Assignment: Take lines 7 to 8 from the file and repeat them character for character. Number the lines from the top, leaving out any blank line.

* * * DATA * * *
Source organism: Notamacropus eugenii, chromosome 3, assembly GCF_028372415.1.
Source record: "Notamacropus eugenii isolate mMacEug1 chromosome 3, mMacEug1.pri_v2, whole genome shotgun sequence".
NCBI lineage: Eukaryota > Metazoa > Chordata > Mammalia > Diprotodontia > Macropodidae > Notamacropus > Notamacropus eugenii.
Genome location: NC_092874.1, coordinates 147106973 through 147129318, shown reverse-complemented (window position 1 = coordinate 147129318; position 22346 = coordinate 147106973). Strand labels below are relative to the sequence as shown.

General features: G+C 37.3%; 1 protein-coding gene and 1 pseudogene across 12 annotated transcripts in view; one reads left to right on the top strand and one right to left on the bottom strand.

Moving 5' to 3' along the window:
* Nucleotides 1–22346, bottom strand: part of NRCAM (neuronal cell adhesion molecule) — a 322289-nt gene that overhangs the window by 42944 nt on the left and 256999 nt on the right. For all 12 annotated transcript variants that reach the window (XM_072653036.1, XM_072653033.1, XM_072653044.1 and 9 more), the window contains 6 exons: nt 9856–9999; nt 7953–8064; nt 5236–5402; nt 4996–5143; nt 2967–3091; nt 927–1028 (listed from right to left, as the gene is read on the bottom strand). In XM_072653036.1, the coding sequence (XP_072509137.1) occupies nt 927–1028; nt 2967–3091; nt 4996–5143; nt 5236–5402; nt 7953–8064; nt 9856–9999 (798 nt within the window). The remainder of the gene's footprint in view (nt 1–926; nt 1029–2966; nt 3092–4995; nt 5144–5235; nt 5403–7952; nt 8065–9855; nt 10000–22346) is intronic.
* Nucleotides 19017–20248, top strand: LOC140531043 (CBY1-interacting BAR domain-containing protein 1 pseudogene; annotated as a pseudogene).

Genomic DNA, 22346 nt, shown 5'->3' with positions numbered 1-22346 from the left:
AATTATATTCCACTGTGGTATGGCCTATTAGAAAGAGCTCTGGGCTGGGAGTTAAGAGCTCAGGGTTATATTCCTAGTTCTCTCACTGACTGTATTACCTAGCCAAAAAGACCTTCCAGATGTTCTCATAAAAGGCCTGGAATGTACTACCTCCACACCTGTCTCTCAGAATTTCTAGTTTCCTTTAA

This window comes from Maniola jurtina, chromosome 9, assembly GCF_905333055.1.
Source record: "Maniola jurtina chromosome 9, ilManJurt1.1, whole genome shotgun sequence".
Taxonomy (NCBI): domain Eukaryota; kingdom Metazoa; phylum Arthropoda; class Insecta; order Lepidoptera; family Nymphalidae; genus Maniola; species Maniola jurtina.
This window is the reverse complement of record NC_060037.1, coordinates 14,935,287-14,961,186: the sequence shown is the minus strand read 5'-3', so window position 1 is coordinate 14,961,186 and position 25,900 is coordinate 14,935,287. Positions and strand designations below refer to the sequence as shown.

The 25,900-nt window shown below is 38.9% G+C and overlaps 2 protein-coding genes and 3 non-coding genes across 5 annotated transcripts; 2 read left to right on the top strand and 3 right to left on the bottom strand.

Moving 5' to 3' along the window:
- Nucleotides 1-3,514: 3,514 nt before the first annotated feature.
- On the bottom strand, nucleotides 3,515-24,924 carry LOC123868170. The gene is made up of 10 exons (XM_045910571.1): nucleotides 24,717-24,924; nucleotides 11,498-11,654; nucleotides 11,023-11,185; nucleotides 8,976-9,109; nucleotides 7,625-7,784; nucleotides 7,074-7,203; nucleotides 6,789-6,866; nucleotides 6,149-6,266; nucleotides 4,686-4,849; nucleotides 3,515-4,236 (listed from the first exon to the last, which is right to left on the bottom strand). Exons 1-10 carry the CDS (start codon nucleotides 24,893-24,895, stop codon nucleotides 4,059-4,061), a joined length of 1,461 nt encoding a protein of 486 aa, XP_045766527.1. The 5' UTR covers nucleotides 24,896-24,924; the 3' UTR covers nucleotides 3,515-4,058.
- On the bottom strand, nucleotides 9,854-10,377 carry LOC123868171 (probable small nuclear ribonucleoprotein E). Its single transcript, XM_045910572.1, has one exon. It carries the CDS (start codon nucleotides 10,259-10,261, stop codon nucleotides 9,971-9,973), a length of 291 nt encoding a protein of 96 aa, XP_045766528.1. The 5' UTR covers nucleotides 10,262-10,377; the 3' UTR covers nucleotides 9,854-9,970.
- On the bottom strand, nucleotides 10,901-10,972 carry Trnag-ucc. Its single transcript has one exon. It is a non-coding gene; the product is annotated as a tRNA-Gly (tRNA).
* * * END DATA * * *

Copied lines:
* Nucleotides 1–22346, bottom strand: part of NRCAM (neuronal cell adhesion molecule) — a 322289-nt gene that overhangs the window by 42944 nt on the left and 256999 nt on the right. For all 12 annotated transcript variants that reach the window (XM_072653036.1, XM_072653033.1, XM_072653044.1 and 9 more), the window contains 6 exons: nt 9856–9999; nt 7953–8064; nt 5236–5402; nt 4996–5143; nt 2967–3091; nt 927–1028 (listed from right to left, as the gene is read on the bottom strand). In XM_072653036.1, the coding sequence (XP_072509137.1) occupies nt 927–1028; nt 2967–3091; nt 4996–5143; nt 5236–5402; nt 7953–8064; nt 9856–9999 (798 nt within the window). The remainder of the gene's footprint in view (nt 1–926; nt 1029–2966; nt 3092–4995; nt 5144–5235; nt 5403–7952; nt 8065–9855; nt 10000–22346) is intronic.
* Nucleotides 19017–20248, top strand: LOC140531043 (CBY1-interacting BAR domain-containing protein 1 pseudogene; annotated as a pseudogene).